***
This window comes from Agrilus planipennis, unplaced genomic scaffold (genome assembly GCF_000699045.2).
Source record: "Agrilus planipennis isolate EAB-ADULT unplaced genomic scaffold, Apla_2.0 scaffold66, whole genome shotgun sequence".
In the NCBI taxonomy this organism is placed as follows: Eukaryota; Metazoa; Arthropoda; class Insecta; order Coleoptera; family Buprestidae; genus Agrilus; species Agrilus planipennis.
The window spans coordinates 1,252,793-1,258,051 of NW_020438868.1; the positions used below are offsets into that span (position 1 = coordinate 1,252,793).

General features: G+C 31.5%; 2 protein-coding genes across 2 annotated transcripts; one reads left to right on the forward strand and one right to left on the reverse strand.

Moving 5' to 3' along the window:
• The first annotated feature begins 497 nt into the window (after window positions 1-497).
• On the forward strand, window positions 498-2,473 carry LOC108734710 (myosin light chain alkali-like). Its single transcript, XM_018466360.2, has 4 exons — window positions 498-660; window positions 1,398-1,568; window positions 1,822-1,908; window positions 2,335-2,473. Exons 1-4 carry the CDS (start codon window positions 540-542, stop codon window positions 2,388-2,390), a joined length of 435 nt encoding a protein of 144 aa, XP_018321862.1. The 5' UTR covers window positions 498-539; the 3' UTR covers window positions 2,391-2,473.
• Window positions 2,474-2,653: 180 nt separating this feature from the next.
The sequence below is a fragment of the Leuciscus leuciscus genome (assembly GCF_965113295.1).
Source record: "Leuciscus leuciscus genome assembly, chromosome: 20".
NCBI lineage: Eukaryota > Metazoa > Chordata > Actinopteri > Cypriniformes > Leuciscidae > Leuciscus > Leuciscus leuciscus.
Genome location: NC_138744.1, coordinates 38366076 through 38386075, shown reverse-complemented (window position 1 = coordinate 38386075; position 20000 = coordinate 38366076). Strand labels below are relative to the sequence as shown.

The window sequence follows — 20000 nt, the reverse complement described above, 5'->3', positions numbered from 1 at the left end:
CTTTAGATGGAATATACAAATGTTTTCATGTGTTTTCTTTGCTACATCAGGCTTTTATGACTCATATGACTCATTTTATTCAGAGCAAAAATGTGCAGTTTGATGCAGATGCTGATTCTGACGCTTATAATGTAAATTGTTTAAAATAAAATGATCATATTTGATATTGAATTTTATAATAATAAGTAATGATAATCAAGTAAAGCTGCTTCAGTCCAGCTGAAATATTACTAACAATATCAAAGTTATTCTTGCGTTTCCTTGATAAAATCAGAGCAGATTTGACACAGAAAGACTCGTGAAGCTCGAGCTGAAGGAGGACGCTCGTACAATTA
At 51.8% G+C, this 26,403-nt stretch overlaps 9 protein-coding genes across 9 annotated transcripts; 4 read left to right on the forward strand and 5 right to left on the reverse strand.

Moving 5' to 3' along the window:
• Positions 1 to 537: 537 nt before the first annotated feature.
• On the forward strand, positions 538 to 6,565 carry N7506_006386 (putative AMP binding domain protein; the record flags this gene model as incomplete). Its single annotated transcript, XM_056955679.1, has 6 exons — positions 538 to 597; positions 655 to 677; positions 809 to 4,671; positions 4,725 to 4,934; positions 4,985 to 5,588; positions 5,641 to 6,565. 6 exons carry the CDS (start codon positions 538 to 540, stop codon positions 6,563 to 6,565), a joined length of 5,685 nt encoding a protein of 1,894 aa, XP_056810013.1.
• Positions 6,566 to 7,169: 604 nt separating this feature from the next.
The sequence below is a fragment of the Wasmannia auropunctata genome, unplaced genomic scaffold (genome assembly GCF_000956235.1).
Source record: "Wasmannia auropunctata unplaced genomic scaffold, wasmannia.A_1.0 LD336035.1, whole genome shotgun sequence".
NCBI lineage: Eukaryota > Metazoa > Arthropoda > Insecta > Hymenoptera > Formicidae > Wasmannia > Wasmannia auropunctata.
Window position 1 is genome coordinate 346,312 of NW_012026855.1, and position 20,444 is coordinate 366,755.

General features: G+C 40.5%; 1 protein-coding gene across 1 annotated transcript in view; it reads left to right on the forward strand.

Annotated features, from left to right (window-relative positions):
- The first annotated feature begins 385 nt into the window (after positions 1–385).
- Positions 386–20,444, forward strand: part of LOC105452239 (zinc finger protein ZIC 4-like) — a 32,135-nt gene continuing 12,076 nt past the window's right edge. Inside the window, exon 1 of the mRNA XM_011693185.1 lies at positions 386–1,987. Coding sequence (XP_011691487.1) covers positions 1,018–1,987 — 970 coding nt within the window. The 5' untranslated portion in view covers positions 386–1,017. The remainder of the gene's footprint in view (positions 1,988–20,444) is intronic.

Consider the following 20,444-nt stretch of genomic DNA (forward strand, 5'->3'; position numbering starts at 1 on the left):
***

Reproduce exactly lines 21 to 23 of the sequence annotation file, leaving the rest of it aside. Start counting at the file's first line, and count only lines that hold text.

The sequence below is a fragment of the Wasmannia auropunctata genome, unplaced genomic scaffold (genome assembly GCF_000956235.1).
Source record: "Wasmannia auropunctata unplaced genomic scaffold, wasmannia.A_1.0 LD336035.1, whole genome shotgun sequence".
NCBI lineage: Eukaryota > Metazoa > Arthropoda > Insecta > Hymenoptera > Formicidae > Wasmannia > Wasmannia auropunctata.